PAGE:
By: Aaron Zimmerman
A chord is multiple notes played together. We name chords based on patterns that the component intervals form. These patterns, common chords, are the building blocks of harmony. Mastering chords lets you play almost anything by ear, and will greatly enhance your ability to appreciate music.
I’ll break down the most common chords, using three sections, Triads, Seventh, and Contextual Chords. Fair warning, the contextual chords get a bit theory heavy.
The common triads are the workhorses of harmony. Pretty much any song can be harmonized with these four, especially major and minor. You’d miss the color and subtlety of other chords, but you can play most any song with major and minor. Triads are made of two thirds, one on top of the other. Thirds are also classified as Major and Minor, so to avoid confusion, when referring to an interval, I’ll use a single letter, M for major, m for minor. When referring to a chord, I’ll write out Major or Minor. These four triads are the possible combinations of the two types of thirds.
|Triad||first third||second third||outer interval|
Major and Minor are considered stable, consonant, whereas diminished and augmented are not. Alert systems such as train whistles, police sirens, are often based on these latter two chords, as they are dissonant and attention grabbing. Major and Minor chords are used as the basis for most of functional harmony. See this post for more.
Seventh chords are those that include a fourth note (when compared with triads), a seventh above the root of the chord. Like the above triads, they are based on stacked up major and minor thirds.
|Chord||first third||second third||third third|
The Major seventh chord is used as a tonic chord, a more colorful version of a I chord. It is often used in pop and jazz. The first chord heard in John Lennon’s Imagine is a I chord, the fourth beat of the first measure, this chord extends to include a major 7th.
The Dominant seventh chord is used in place of a plain V chord in much of western music. The second and fourth notes of this chord resolve to the first and third of the I chord, in what is knows as a Perfect Authentic Cadence. So, the C Dominant seventh is the V of F major, and the E resolves to an F, the Bb down to an A. This harmonic movement is perhaps the most common in all of music. It is used at the end of many pieces as a way to resolve any harmonic drama, landing the piece in a clear final key.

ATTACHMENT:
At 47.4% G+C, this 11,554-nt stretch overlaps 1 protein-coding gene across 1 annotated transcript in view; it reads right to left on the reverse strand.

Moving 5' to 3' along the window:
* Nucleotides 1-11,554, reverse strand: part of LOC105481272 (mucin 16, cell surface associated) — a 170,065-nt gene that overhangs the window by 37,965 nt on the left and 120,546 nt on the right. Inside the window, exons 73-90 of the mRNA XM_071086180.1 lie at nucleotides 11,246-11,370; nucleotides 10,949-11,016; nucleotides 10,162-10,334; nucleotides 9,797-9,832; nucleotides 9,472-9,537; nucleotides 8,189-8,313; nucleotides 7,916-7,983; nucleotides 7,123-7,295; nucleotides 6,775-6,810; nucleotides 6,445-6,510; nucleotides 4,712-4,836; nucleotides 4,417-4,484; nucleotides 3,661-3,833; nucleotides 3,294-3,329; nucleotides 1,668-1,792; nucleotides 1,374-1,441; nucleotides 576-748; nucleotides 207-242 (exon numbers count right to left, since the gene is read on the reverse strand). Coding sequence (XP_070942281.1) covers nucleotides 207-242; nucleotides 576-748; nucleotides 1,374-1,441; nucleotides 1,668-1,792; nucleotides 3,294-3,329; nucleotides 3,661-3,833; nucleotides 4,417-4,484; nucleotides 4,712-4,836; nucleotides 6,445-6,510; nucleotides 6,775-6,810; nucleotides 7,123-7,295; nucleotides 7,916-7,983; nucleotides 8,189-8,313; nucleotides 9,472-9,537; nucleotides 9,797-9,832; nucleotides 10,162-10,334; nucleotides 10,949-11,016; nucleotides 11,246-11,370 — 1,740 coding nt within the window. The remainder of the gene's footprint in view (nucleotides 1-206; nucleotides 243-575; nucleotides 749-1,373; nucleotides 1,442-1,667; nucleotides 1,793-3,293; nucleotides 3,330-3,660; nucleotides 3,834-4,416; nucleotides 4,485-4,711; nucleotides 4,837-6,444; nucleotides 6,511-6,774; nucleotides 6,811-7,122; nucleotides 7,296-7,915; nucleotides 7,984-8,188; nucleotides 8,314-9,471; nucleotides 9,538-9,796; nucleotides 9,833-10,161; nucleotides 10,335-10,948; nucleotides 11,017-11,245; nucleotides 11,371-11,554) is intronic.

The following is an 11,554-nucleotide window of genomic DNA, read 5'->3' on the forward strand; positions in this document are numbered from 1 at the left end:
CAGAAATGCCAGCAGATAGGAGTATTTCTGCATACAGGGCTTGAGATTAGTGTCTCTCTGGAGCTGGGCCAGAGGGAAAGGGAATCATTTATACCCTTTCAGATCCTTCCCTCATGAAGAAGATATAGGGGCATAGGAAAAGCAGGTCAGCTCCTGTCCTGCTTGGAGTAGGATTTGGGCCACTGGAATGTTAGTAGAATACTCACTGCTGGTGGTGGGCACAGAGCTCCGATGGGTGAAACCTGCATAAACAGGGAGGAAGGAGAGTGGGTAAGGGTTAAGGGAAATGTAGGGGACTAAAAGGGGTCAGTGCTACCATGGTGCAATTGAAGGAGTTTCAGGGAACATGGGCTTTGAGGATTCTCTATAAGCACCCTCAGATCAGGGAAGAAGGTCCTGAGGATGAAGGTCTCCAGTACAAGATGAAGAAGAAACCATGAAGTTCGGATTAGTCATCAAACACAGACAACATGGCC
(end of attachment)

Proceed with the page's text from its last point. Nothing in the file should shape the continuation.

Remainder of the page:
Jazz is built around the chord progression ii-V-I. The V chord is the dominant used above, and the ii is a minor seventh. C minor seventh is the ii chord in the key of Bb major. The progression to the right demonstrates the full ii-V-I in the key of Bb major. The Diminished Seventh chord is a symmetric chord – if you add another minor third on top you are back where you started. This makes it harmonically ambiguous, the C diminished 7 is the same note for note as the Eb, Gb and A. It is a close relative of the octatonic scale in that regard. In fact, the octatonic scale is often called the “diminished” scale for that reason. The lower half of a Half-Diminished Seventh is the same as the fully diminished, but the top note is a half step higher, fitting nicely into many jazz progressions.
The above chords were objective, interval based definitions. These chords are different, they are more context based. That is, note for note, they could be classified as something else. Used in a specific context, they have other names, and more importantly, other functions. So rather than base the chords off of a C root as above, these examples are chords, as they would be used in the key of C Major.
This is another name for an inverted flat second chord. In the key of C Major, that means a Db major chord, inverted once, (making F the lowest note). It resolves to a V chord (G, in the key of C Major). It is used in the song “Do you want to know a secret” by the beatles. The second time the word “really” is heart at the beginning, it is on top of a neapolitan chord that resolves to the V.
An augmented sixth chord has the interval by the same name as its outer interval, with a third above the root as well. In this plain form, it is called an “Italian” augmented sixth. If we add the second degree of the scale (D in C major), it becomes a “French”, and if we add the flat third (Eb), it is called a “German”. The Italian is enharmonically equivalent (it has the same pitches) as a dominant seventh chord. The difference is that it resolves to the V of the tonic. The chord above would resolve to a G chord, the V of C major. Used as a dominant chord (Ab7), it would resolve to a Db major chord.
A picardy third is when a Major third is used to end a piece that has been in minor key. It was used a lot in the renaissance, as a major third is a more mathematically pure interval than a minor third. So this makes the major third more consonant, and more appropriate for the end of a piece. More about math and acoustics in a future post!
A secondary dominant is a dominant seventh that is borrowed from another key. The most common usage would be borrowing from the V key – so the secondary dominant is the V of the V. In the key of C major this means a D Dominant Seventh, resolving to a G (the V), which in turns resolves back to the I.